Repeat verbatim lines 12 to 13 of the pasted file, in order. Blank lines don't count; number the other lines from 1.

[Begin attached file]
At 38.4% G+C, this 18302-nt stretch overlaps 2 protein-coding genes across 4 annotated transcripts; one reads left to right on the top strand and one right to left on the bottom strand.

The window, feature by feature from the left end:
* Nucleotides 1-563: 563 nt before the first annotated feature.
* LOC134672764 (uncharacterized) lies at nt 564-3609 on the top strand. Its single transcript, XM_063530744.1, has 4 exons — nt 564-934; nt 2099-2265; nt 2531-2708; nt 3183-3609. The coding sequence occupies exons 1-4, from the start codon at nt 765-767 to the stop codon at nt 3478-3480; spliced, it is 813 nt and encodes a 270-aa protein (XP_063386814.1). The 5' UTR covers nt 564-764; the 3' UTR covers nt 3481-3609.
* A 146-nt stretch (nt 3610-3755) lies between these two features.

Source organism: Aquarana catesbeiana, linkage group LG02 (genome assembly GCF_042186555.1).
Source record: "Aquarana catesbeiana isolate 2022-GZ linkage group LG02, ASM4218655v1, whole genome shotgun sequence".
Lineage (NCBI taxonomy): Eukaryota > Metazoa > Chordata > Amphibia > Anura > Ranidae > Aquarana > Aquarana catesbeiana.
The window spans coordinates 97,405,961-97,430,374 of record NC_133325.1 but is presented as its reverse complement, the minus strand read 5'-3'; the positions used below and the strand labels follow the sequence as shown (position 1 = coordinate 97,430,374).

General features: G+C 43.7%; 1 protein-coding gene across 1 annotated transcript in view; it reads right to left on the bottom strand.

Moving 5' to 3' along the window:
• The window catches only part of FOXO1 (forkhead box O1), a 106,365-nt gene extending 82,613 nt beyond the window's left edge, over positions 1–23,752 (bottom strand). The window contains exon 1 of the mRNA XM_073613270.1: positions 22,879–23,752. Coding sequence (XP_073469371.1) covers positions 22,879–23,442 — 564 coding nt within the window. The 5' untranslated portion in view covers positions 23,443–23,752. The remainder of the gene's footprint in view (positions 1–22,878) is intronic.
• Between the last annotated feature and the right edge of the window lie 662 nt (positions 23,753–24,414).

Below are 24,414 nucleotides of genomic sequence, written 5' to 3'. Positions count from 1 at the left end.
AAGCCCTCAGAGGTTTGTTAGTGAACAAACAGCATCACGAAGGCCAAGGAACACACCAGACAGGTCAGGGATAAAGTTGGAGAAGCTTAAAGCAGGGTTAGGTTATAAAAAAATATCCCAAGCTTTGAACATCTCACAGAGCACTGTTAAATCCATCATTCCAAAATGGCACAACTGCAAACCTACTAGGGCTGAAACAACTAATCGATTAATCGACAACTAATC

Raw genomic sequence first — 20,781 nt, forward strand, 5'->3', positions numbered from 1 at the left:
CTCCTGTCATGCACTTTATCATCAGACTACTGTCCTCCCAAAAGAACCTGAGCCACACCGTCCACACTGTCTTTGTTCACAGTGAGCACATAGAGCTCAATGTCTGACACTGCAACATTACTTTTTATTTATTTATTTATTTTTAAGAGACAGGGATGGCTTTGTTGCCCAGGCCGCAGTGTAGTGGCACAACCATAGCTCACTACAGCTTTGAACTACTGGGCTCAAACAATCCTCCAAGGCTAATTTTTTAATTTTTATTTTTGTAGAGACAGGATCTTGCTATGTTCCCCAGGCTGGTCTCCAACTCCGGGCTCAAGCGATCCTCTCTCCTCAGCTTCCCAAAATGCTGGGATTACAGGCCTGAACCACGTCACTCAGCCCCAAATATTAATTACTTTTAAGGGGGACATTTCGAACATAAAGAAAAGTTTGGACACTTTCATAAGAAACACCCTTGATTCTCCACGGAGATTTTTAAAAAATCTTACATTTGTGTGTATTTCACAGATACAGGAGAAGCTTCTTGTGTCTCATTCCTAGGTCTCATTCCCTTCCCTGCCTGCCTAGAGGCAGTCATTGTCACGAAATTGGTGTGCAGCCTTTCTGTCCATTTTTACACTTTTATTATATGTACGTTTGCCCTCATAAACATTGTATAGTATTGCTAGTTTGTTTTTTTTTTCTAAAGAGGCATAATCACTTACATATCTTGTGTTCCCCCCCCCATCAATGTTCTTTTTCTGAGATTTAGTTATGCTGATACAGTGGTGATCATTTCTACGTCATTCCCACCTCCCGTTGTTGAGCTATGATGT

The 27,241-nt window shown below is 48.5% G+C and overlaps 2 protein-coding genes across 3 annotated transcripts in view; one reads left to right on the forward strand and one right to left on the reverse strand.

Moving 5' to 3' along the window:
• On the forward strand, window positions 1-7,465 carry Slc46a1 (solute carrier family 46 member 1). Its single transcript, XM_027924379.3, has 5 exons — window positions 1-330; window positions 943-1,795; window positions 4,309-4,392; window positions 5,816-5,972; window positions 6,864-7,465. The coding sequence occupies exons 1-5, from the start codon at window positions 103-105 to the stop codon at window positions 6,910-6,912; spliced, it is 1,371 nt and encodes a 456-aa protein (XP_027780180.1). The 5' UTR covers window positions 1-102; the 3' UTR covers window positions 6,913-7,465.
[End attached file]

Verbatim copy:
• The window catches only part of FOXO1 (forkhead box O1), a 106,365-nt gene extending 82,613 nt beyond the window's left edge, over positions 1–23,752 (bottom strand). The window contains exon 1 of the mRNA XM_073613270.1: positions 22,879–23,752. Coding sequence (XP_073469371.1) covers positions 22,879–23,442 — 564 coding nt within the window. The 5' untranslated portion in view covers positions 23,443–23,752. The remainder of the gene's footprint in view (positions 1–22,878) is intronic.
• Between the last annotated feature and the right edge of the window lie 662 nt (positions 23,753–24,414).